The Christian Science Monitor landscapes two recent religious surveys and argues that American individualism has finally infiltrated theology. According to the article, we have become our own "theologians-in-residence" and "Cafeteria Christians." In the first study, conducted by the Barna Group, 71% of Americans say they are more likely to develop their own religious beliefs rather than accept the teachings of a particular church. For examples, nearly 50% don't believe in the existence of Satan, nearly 33% believe Jesus sinned while on earth, and nearly 40% don't believe in the necessity of evangelism. The other study by Pew Forum of Religion and Public Life we discussed earlier - a study in American's views on the afterlife, to which 65% of Americans believe that other religions can lead to eternal life.
American individualism, to me, is not the only factor at play here. Hyper-denominationalism is also a factor, where the severe fragmentation of church denominations during the last century have muddied the theological waters. With different churches on every corner preaching different theological emphases, the American public has murky understandings of theological orthodoxy. Let's also not forget our global and technological interconnectivity, where the exposure to different ideas and religions is a click away. I am sure other factors are at play, but these are off the top of my head.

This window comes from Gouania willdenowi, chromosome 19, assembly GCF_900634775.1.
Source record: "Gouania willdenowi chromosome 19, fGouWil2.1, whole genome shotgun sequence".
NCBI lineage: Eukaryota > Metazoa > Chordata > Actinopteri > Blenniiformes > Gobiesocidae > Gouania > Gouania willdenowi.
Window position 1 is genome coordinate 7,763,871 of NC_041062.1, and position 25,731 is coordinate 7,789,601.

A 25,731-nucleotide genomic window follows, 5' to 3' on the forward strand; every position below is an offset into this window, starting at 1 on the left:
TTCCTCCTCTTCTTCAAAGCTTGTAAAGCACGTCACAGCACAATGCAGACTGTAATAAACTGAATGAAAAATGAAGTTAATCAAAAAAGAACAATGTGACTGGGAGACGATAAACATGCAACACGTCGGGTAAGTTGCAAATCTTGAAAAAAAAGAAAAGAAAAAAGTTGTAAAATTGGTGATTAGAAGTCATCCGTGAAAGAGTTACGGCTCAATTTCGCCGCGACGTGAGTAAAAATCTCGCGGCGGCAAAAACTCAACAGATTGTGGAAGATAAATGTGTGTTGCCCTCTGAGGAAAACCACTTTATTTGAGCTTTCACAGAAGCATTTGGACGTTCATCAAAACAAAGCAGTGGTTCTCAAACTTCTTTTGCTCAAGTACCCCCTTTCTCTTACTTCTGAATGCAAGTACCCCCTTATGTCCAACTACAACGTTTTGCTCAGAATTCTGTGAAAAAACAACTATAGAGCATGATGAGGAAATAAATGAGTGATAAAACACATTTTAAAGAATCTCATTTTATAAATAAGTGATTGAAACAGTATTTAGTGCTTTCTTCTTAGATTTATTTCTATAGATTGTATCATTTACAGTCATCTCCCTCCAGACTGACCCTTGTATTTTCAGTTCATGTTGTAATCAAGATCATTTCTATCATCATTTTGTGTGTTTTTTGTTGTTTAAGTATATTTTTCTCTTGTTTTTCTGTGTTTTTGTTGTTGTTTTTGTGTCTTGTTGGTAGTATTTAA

This theological relativism can't be good for Christianity in the long-run.
Update: Tripp has some contempt for the surveys and argues for a theological conversation at the grassroots level.